GM900 thoughts and pics

Sometimes you’ve just got to re-read things you’ve already come across just to refresh your memory of things.

I was just reading up on the GM900 and the book (an Anders Tunberg work) said that the GM900 was just the fourth all-new car in Saab’s history. The others were:

Saab 92 (1947)
Saab 99 (1967)
Saab 9000 (1984)

So the underpinning ‘platform’ of the Saab 92 carried through from 1947 right until the last Saab 96 in 1980.

I’m not sure whether to be astonished at their ingenuity or at the fact that the company survived and built itself on the same base for so long.


While I’m thinking GM900/OG9-3, it seems appropriate to share another 9-3 owner’s ride with everyone.

This 9-3 was sent in by Olaf in Germany. It’s a 210hp beasty belonging to a friend of his (and it’s for sale!).

Like I’ve mentioned before, the only thing that held the standard early versions of this car back were the wheels. The big threespokes here look just the part and if anyone’s looking to do a quick visual upgrade, the wheels are the place to start.

Great stuff.





You may also like


  1. Argh! Evil VPN knocked me off the internet for a second there. Sorry for the second post.

    I’m surprised to hear that the 92-96 were a common platform, and, really, I rarely think of the 99/900 connection.

    I’ve always thought of long-running cars as ‘refined classics’ — cars that were timeless in appearance and more robust for the tweaks that were worked into the design over years of manufacture.

    Saab, VW, Jaguar, Volvo all have those models in their history.

    I think that it’s a testament to the vision and practicality unique to Saab that those underpinnings were around so long.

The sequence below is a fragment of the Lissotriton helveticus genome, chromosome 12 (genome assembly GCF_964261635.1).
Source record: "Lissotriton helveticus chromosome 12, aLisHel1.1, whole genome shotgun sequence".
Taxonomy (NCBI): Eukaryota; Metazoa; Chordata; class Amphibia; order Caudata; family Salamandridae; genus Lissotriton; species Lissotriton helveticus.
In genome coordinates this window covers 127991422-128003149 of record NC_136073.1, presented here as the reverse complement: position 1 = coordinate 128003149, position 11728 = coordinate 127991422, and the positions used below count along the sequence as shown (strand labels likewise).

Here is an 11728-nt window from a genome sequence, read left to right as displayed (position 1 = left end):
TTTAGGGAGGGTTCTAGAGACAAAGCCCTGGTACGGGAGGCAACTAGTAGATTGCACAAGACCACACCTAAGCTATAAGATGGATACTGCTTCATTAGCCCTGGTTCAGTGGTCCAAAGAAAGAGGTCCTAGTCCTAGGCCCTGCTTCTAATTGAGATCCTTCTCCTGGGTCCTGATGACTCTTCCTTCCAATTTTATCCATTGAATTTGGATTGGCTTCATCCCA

2. How are the GM900 and 9-3 for space? They seem to be smaller inside than the C900. With three kids, I’m beginning to wonder if a 9-5 wagon would be more appropriate.

  3. Andy, I’ve had 4 adults in my Viggen for a comfortable long trip. I’d imagine a 9-3 would fit your kids OK, but they’re not getting any smaller and maybe the extra room in the 9-5 would be a wise investment. It too is a great car. Sportiest wagon around. Just make sure you get a good history with the car and some checks for engine sludging.

  4. Andy, I have a C900 and an OG9-3. The 9-3 is DEFINITELY smaller inside (or at least feels it). If you want to put down the rear seatback to carry cargo in the 9-3 you have to slide the front seats almost all the way forward, making it uncomfortable to drive. I don’t have this problem in my C900.

    I was looking at a 9-5 Combi as well. Very nice. I’d buy one if I could afford it. I’d like to trade the 9-3 in for it but still can’t afford it! 😉

  5. Andy: yeah, that’s a problem with the 9-5 combi. Even a few-years-old CPO one is still pretty pricey. But that’s probably because I would insist on an Aero model if I got one.

    Saaboy: the 9-3 does fold flat, but there’s an annoying rib right in the middle so the floor’s not exactly flat all the way. Also, the C900 hatch opened so that there was no “lip” at the rear to lift things over (the floor level was roughly level with the top of the rear bumper). The load level was roughly at my theigh level. On the 9-3 there’s a “lip” you have to lift things over upon loading and unloading (the bumper). You can kind of see what I’m describing in this picture of a 9-3:

    I don’t know how to describe it better. Does that make sense?

  6. 1985 Gripen,

    Yea that makes sense. I am so grateful to not have that lip on my c900, and that middle rib thing where the seats would be if they were up. The middle rib thing was what I was worried about but I guess that’s a sacrifice i’ll have to make once I find a Viggen i like :).

    I don’t like to consider the middle rib thing as ‘folding flat’…


Leave a Reply

Your email address will not be published. Required fields are marked *